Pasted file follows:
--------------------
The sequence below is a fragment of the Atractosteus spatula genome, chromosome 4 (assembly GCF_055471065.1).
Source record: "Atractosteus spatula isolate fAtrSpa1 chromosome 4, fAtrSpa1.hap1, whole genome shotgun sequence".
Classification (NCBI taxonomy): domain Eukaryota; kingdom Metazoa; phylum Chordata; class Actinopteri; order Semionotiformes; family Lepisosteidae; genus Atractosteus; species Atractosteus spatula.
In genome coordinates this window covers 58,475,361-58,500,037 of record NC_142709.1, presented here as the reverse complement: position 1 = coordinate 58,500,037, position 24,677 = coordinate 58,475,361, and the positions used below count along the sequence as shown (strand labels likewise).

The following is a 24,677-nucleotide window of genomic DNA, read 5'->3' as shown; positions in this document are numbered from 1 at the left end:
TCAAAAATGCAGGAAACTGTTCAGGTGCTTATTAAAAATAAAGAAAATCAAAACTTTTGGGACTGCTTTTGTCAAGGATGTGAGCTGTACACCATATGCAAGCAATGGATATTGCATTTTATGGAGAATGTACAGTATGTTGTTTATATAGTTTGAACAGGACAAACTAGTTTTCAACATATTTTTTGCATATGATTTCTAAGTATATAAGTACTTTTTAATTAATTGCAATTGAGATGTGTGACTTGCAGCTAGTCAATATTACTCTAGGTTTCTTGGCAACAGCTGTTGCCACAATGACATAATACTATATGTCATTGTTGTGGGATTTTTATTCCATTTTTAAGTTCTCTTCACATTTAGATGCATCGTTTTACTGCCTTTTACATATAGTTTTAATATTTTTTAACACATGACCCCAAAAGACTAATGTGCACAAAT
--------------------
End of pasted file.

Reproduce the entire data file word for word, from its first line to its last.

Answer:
The sequence below is a fragment of the Atractosteus spatula genome, chromosome 4 (assembly GCF_055471065.1).
Source record: "Atractosteus spatula isolate fAtrSpa1 chromosome 4, fAtrSpa1.hap1, whole genome shotgun sequence".
Classification (NCBI taxonomy): domain Eukaryota; kingdom Metazoa; phylum Chordata; class Actinopteri; order Semionotiformes; family Lepisosteidae; genus Atractosteus; species Atractosteus spatula.
In genome coordinates this window covers 58,475,361-58,500,037 of record NC_142709.1, presented here as the reverse complement: position 1 = coordinate 58,500,037, position 24,677 = coordinate 58,475,361, and the positions used below count along the sequence as shown (strand labels likewise).

The following is a 24,677-nucleotide window of genomic DNA, read 5'->3' as shown; positions in this document are numbered from 1 at the left end:
TCAAAAATGCAGGAAACTGTTCAGGTGCTTATTAAAAATAAAGAAAATCAAAACTTTTGGGACTGCTTTTGTCAAGGATGTGAGCTGTACACCATATGCAAGCAATGGATATTGCATTTTATGGAGAATGTACAGTATGTTGTTTATATAGTTTGAACAGGACAAACTAGTTTTCAACATATTTTTTGCATATGATTTCTAAGTATATAAGTACTTTTTAATTAATTGCAATTGAGATGTGTGACTTGCAGCTAGTCAATATTACTCTAGGTTTCTTGGCAACAGCTGTTGCCACAATGACATAATACTATATGTCATTGTTGTGGGATTTTTATTCCATTTTTAAGTTCTCTTCACATTTAGATGCATCGTTTTACTGCCTTTTACATATAGTTTTAATATTTTTTAACACATGACCCCAAAAGACTAATGTGCACAAAT